'Love' [entry in the online Encyclopedia of smell history and heritage]


Ever since writers, philosophers, and poets have discussed the meanings and implications of love, they have also associated it with particular smells. For the Elizabethan playwright Christopher Marlowe, love was akin to 'beds of roses / And a thousand fragrant posies'. For Anne Eliot, the protagonist of Jane Austen's novel Persuasion, the joy of love was 'almost enough to spread purification and perfume all the way'. For the Victorian poet George Meredith, love was the sweet scent of the briar and the juice of ripe apples in the orchard. The intoxicating scent of virtuous love was pure, sweet, fragrant, and floral, and was more widely indicative of qualities such as virtue and fidelity, particularly in the beloved woman. In stark contrast was the repellent stink of vice, the decaying odour of betrayal, or the bitterness which characterised love's departure.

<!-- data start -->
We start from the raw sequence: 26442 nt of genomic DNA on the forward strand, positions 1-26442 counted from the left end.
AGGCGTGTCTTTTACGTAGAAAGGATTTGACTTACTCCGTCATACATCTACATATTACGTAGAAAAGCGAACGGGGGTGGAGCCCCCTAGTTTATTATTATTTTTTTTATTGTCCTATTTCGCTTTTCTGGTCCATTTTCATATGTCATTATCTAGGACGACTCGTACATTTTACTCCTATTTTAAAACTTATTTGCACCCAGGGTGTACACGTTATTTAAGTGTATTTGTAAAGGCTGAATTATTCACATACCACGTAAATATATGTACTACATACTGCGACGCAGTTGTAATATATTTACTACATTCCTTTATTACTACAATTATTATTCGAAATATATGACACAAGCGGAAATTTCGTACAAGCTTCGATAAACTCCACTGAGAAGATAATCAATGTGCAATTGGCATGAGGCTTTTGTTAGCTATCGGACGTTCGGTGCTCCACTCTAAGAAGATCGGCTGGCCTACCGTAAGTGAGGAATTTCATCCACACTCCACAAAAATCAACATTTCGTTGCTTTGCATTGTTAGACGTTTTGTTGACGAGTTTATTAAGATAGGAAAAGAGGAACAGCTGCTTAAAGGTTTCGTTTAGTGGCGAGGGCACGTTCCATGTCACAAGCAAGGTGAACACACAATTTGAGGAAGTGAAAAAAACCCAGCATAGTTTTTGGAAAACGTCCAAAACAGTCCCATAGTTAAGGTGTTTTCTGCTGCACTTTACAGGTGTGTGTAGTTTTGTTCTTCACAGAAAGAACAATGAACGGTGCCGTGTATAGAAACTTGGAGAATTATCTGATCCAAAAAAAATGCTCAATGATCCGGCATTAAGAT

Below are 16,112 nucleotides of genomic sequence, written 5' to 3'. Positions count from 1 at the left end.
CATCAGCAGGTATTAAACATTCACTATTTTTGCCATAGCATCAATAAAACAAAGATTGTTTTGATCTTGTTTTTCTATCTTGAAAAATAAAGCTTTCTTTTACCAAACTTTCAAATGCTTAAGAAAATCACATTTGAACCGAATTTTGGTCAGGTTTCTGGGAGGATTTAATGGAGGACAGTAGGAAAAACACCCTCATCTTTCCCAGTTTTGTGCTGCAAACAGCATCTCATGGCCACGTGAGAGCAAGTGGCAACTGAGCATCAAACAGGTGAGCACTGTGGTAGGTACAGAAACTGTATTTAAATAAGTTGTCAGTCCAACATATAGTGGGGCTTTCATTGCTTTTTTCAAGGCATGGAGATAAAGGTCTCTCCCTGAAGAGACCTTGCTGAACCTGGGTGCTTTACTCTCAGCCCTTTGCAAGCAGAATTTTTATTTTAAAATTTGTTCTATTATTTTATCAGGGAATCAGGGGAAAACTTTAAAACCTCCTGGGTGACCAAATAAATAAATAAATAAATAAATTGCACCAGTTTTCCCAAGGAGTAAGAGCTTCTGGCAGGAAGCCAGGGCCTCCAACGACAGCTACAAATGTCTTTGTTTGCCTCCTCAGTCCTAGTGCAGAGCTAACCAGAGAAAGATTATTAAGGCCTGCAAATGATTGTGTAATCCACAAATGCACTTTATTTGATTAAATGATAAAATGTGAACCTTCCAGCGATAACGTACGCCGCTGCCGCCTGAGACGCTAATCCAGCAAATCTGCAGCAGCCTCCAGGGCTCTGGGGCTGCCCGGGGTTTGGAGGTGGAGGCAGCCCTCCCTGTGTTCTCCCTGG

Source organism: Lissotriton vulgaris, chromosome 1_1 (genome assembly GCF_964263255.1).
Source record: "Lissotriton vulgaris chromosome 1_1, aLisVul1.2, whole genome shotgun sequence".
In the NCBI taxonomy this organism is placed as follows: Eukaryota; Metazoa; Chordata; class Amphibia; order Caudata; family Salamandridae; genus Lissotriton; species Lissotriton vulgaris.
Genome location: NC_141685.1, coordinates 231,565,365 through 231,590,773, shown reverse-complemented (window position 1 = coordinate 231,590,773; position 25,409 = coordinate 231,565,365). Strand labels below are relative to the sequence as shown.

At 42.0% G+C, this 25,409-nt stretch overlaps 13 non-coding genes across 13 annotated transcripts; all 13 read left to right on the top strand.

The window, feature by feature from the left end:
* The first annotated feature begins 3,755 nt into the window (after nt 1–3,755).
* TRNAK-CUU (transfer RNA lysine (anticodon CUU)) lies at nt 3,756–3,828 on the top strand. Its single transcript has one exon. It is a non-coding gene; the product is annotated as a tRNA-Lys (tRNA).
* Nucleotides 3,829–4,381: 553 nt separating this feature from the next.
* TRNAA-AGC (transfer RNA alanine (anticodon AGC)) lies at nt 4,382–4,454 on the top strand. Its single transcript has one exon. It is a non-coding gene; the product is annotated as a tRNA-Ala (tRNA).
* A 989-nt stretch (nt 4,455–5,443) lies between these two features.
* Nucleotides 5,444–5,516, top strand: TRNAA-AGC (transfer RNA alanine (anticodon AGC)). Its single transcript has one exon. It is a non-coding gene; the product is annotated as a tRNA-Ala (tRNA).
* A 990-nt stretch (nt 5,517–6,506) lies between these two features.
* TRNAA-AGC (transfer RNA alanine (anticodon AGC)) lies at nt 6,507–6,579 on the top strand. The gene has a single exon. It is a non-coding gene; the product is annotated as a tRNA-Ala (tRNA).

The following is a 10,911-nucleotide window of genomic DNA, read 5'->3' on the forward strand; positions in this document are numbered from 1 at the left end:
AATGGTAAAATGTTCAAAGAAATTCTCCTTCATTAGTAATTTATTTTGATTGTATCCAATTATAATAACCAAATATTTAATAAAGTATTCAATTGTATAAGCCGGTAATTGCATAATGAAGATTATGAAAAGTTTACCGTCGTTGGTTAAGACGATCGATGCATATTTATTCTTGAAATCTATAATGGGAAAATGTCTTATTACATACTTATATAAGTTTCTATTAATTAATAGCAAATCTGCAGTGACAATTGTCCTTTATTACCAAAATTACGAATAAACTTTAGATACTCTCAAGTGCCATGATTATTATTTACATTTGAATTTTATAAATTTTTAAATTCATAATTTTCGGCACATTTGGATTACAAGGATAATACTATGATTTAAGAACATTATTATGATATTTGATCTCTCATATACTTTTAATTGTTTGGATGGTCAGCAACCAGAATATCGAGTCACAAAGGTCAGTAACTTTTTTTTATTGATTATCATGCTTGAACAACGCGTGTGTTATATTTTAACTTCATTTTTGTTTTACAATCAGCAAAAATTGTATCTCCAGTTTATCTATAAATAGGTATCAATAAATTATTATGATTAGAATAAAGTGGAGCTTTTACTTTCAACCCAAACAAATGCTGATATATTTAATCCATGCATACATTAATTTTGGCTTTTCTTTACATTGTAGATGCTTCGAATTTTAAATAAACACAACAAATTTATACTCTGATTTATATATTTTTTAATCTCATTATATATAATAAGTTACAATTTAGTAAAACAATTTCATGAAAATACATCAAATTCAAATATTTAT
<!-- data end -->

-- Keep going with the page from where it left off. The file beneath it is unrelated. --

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Holloway, Sally

Oxford Brookes departments

School of Education, Humanities and Languages


Year of publication: 2023
Date of RADAR deposit: 2023-11-09

Creative Commons License This work is licensed under a Creative Commons Attribution 4.0 International License

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